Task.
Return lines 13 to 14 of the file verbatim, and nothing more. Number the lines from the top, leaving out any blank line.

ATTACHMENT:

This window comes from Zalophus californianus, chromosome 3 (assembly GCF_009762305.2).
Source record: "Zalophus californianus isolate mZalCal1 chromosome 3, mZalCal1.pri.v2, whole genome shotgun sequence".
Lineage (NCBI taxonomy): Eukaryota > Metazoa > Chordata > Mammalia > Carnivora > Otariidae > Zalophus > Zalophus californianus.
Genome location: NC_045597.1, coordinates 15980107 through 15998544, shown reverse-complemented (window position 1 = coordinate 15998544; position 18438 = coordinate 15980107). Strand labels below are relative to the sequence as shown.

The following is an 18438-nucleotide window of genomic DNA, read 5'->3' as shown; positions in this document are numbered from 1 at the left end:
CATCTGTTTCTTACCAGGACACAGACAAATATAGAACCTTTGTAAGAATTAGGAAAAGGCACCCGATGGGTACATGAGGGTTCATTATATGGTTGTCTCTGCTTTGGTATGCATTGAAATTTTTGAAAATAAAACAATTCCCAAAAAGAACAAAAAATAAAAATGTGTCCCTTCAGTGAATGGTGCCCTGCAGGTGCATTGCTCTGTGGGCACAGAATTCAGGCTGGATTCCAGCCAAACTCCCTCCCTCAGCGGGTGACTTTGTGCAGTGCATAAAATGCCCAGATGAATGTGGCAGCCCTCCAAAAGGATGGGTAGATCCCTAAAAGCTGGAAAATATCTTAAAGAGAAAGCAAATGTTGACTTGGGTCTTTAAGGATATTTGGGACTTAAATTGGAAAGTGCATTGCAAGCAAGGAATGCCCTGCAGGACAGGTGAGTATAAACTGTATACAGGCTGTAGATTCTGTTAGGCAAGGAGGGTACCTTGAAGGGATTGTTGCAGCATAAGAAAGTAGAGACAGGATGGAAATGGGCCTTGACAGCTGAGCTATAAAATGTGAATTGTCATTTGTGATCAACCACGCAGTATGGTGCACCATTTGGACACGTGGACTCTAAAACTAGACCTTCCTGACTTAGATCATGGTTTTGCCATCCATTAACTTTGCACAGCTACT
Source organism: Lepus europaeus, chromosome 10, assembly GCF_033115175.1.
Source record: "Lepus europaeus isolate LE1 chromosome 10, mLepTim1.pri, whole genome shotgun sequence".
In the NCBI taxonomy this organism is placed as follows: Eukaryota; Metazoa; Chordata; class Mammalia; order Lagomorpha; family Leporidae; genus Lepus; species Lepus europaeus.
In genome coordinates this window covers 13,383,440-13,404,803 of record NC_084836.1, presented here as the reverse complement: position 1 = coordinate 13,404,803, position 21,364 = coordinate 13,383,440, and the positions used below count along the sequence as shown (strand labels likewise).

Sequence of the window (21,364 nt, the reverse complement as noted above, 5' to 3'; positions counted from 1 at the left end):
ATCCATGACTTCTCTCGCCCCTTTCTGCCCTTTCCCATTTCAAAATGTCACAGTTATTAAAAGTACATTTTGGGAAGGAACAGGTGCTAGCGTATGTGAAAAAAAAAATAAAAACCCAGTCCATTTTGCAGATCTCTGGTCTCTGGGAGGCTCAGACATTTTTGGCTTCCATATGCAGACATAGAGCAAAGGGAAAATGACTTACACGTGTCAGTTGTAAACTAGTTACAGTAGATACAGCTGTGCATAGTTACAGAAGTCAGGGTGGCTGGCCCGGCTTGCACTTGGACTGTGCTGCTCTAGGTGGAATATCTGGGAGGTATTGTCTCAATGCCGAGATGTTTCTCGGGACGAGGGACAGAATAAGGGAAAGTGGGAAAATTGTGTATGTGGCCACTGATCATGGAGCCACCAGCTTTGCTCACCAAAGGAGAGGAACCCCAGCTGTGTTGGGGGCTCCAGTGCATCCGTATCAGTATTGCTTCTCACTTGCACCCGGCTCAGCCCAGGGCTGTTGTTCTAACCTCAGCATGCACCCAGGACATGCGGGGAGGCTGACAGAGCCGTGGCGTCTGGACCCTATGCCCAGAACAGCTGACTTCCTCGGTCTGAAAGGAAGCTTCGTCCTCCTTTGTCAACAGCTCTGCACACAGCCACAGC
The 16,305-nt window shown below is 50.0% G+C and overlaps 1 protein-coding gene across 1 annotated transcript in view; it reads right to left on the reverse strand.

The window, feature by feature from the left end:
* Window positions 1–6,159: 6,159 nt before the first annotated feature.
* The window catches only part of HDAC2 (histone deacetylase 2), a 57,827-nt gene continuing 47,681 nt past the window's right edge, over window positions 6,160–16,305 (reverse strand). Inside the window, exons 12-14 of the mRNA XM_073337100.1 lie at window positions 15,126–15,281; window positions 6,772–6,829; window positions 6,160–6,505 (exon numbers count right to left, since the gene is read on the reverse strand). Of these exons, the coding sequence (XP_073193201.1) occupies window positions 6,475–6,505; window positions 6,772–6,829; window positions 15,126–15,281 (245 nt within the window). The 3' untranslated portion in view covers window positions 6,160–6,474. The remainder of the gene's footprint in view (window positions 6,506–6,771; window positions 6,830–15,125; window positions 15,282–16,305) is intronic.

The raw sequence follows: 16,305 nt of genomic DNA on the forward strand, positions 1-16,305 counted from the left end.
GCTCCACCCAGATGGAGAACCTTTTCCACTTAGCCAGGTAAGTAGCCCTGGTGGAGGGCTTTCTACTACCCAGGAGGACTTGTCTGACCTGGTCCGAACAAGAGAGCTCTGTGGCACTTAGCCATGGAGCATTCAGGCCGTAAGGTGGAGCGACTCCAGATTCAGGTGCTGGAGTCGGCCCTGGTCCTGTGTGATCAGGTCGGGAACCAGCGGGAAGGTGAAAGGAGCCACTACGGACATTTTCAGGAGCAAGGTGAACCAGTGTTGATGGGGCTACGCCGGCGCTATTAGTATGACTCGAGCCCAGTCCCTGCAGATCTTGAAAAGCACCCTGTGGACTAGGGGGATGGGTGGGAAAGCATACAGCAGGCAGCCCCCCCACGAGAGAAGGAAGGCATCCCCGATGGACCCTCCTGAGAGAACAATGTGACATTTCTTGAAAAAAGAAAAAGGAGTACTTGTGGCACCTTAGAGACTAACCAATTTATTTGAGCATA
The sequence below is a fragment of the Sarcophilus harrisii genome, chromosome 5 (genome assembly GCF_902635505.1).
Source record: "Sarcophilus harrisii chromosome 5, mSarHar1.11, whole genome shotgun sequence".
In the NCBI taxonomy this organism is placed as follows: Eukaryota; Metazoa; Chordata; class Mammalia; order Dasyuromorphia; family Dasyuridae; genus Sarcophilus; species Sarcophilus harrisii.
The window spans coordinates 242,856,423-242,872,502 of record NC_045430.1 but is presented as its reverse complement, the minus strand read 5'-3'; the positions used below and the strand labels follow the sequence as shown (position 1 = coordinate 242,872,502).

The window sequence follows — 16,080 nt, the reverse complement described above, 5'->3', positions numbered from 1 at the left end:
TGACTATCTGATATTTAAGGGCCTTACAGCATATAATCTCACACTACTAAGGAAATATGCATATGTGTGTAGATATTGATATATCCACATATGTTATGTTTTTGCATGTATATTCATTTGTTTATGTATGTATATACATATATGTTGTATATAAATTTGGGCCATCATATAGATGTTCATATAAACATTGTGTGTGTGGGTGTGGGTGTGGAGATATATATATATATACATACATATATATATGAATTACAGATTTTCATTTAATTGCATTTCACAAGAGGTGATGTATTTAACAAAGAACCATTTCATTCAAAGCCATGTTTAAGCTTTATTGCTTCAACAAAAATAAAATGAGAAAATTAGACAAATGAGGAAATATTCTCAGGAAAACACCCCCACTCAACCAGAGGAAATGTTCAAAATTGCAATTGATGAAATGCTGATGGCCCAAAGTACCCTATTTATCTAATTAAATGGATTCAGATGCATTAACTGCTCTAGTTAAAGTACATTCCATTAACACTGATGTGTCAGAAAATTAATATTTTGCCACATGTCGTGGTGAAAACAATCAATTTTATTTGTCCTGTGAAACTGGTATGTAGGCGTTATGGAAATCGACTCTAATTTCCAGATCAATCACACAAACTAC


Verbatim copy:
The 16,305-nt window shown below is 50.0% G+C and overlaps 1 protein-coding gene across 1 annotated transcript in view; it reads right to left on the reverse strand.

The window, feature by feature from the left end: